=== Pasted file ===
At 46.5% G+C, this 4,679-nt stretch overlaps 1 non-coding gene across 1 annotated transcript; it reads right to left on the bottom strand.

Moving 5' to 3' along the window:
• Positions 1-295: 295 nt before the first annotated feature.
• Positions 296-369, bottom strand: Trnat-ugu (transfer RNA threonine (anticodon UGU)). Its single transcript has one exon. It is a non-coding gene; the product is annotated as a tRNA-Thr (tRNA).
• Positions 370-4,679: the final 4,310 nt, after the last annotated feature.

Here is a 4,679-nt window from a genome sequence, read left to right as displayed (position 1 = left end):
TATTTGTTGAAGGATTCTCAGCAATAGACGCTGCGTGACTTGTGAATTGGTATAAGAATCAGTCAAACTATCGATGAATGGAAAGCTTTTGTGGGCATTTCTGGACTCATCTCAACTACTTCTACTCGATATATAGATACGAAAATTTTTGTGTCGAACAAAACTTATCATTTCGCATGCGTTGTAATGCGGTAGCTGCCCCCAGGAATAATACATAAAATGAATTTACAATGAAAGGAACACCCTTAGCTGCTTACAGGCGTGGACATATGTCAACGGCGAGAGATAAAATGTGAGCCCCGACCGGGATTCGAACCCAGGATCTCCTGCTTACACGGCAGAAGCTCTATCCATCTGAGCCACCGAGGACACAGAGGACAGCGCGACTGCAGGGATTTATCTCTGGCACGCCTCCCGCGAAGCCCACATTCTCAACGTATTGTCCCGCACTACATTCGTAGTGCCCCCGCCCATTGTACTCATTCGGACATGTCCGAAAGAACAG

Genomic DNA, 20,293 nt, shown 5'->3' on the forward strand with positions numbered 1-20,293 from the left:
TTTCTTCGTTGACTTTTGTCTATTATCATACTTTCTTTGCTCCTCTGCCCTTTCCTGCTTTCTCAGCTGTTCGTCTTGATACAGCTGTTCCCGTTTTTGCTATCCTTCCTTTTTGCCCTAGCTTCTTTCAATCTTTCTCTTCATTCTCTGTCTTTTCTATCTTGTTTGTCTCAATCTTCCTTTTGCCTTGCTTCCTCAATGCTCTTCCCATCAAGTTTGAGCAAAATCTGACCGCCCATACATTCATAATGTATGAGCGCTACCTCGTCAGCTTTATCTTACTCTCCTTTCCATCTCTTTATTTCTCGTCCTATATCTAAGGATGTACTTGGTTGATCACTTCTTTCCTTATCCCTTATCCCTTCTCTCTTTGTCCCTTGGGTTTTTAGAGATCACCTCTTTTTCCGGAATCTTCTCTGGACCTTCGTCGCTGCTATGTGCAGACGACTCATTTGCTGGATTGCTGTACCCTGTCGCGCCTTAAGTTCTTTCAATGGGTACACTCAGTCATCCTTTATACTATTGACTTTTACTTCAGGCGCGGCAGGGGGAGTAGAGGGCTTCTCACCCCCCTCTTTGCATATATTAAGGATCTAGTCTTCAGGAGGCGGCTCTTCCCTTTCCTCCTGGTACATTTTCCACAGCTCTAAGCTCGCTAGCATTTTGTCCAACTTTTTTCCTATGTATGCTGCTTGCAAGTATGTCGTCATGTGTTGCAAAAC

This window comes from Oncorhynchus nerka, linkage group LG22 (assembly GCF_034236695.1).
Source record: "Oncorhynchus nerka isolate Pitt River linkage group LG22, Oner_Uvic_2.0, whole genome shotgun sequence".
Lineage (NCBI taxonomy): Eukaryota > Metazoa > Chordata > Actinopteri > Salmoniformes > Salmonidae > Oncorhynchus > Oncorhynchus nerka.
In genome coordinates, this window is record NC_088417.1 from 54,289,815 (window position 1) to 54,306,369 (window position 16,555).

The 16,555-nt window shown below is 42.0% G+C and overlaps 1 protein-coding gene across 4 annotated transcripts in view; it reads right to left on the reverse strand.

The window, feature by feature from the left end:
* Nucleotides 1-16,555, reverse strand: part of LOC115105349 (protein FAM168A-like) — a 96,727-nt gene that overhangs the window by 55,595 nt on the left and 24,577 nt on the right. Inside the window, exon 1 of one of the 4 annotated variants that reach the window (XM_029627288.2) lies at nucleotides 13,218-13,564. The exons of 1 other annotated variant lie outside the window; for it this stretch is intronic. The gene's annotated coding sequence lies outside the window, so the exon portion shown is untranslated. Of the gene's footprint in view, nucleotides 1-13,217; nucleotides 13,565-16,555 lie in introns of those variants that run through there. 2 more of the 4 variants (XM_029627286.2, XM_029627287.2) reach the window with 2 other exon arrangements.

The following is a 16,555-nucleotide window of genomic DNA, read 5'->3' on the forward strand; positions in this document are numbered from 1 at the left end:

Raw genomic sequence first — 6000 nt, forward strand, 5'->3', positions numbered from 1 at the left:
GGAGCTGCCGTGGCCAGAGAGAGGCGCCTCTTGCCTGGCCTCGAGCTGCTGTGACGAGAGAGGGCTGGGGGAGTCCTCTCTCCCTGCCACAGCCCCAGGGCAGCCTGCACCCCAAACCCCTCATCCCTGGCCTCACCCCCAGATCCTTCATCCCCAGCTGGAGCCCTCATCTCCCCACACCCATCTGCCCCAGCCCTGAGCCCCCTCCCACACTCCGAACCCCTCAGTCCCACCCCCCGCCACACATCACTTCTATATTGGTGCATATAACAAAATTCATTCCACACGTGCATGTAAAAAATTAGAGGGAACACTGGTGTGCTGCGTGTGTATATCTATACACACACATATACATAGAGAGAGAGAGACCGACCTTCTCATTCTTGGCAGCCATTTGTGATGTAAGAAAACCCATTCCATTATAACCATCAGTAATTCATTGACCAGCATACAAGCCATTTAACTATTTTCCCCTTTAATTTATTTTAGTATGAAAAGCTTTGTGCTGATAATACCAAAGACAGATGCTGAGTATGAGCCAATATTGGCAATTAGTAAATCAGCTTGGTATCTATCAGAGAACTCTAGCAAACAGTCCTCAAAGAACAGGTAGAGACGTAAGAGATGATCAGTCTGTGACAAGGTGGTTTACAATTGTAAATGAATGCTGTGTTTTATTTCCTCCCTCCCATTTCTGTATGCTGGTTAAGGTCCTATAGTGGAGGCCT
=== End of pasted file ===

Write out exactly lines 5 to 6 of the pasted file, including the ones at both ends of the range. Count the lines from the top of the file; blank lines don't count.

• Positions 370-4,679: the final 4,310 nt, after the last annotated feature.

Here is a 4,679-nt window from a genome sequence, read left to right as displayed (position 1 = left end):